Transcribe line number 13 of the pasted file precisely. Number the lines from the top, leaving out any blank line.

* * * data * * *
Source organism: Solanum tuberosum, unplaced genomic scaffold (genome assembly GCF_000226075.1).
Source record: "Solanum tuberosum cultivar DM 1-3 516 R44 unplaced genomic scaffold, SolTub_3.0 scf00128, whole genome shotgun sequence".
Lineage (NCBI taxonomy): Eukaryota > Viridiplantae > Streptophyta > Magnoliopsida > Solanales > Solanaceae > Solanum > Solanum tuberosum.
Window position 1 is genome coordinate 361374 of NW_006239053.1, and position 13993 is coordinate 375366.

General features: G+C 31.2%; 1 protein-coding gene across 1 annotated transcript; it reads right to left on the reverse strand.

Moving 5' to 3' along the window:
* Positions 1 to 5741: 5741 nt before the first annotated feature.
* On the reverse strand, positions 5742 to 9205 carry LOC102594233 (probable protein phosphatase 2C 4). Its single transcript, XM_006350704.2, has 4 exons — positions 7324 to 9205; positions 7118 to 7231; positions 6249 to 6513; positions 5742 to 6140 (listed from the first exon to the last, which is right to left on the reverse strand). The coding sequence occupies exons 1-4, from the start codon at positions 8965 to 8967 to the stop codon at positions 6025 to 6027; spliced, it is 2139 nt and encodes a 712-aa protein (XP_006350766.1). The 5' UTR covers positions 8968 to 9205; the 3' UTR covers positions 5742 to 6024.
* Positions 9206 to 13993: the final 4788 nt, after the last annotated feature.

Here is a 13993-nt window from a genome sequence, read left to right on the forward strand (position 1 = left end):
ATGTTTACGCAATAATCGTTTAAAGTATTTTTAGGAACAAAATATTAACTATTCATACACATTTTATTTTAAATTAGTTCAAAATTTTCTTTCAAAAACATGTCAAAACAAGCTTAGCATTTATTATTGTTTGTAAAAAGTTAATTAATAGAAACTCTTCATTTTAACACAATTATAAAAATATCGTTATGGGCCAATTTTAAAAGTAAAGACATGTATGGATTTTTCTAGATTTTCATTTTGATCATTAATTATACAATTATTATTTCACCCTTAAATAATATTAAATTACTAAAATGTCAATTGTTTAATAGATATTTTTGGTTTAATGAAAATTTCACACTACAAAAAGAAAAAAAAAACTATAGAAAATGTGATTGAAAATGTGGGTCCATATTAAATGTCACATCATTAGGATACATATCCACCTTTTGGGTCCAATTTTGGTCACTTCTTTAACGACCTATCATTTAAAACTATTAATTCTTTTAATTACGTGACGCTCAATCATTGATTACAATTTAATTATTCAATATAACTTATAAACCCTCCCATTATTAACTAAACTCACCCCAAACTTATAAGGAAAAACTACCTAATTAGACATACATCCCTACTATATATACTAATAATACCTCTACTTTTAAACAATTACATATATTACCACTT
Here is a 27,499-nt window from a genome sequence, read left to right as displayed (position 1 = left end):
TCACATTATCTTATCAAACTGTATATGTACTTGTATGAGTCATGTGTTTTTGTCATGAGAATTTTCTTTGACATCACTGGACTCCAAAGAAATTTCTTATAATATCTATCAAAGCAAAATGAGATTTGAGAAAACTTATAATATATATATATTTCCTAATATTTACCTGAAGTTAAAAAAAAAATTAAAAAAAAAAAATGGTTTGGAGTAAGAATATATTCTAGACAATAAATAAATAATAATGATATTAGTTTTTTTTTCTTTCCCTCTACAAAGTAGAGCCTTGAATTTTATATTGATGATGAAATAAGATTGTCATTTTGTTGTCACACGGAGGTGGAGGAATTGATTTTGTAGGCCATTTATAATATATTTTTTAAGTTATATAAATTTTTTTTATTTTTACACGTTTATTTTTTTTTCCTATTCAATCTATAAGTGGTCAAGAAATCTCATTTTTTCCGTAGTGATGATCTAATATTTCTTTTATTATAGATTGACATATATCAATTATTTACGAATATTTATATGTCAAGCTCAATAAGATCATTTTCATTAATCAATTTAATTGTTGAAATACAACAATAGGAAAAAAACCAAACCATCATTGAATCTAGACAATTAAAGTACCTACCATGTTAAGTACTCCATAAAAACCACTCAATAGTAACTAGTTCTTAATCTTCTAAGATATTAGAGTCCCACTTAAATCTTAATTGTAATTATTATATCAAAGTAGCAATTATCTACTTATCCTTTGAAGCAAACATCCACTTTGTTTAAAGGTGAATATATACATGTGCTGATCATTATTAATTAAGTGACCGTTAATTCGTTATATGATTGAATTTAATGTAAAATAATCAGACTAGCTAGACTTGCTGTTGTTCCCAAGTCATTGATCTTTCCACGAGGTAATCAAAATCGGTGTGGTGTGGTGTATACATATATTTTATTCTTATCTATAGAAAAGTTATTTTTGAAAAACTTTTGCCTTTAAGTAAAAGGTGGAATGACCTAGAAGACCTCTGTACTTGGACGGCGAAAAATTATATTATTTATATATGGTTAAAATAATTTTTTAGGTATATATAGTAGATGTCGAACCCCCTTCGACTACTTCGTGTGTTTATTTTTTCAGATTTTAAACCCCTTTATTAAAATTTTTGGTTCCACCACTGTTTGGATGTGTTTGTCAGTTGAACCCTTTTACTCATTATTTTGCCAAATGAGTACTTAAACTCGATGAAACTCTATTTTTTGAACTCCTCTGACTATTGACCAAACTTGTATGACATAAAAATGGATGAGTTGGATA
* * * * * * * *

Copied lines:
TCACATTATCTTATCAAACTGTATATGTACTTGTATGAGTCATGTGTTTTTGTCATGAGAATTTTCTTTGACATCACTGGACTCCAAAGAAATTTCTTATAATATCTATCAAAGCAAAATGAGATTTGAGAAAACTTATAATATATATATATTTCCTAATATTTACCTGAAGTTAAAAAAAAAATTAAAAAAAAAAAATGGTTTGGAGTAAGAATATATTCTAGACAATAAATAAATAATAATGATATTAGTTTTTTTTTCTTTCCCTCTACAAAGTAGAGCCTTGAATTTTATATTGATGATGAAATAAGATTGTCATTTTGTTGTCACACGGAGGTGGAGGAATTGATTTTGTAGGCCATTTATAATATATTTTTTAAGTTATATAAATTTTTTTTATTTTTACACGTTTATTTTTTTTTCCTATTCAATCTATAAGTGGTCAAGAAATCTCATTTTTTCCGTAGTGATGATCTAATATTTCTTTTATTATAGATTGACATATATCAATTATTTACGAATATTTATATGTCAAGCTCAATAAGATCATTTTCATTAATCAATTTAATTGTTGAAATACAACAATAGGAAAAAAACCAAACCATCATTGAATCTAGACAATTAAAGTACCTACCATGTTAAGTACTCCATAAAAACCACTCAATAGTAACTAGTTCTTAATCTTCTAAGATATTAGAGTCCCACTTAAATCTTAATTGTAATTATTATATCAAAGTAGCAATTATCTACTTATCCTTTGAAGCAAACATCCACTTTGTTTAAAGGTGAATATATACATGTGCTGATCATTATTAATTAAGTGACCGTTAATTCGTTATATGATTGAATTTAATGTAAAATAATCAGACTAGCTAGACTTGCTGTTGTTCCCAAGTCATTGATCTTTCCACGAGGTAATCAAAATCGGTGTGGTGTGGTGTATACATATATTTTATTCTTATCTATAGAAAAGTTATTTTTGAAAAACTTTTGCCTTTAAGTAAAAGGTGGAATGACCTAGAAGACCTCTGTACTTGGACGGCGAAAAATTATATTATTTATATATGGTTAAAATAATTTTTTAGGTATATATAGTAGATGTCGAACCCCCTTCGACTACTTCGTGTGTTTATTTTTTCAGATTTTAAACCCCTTTATTAAAATTTTTGGTTCCACCACTGTTTGGATGTGTTTGTCAGTTGAACCCTTTTACTCATTATTTTGCCAAATGAGTACTTAAACTCGATGAAACTCTATTTTTTGAACTCCTCTGACTATTGACCAAACTTGTATGACATAAAAATGGATGAGTTGGATA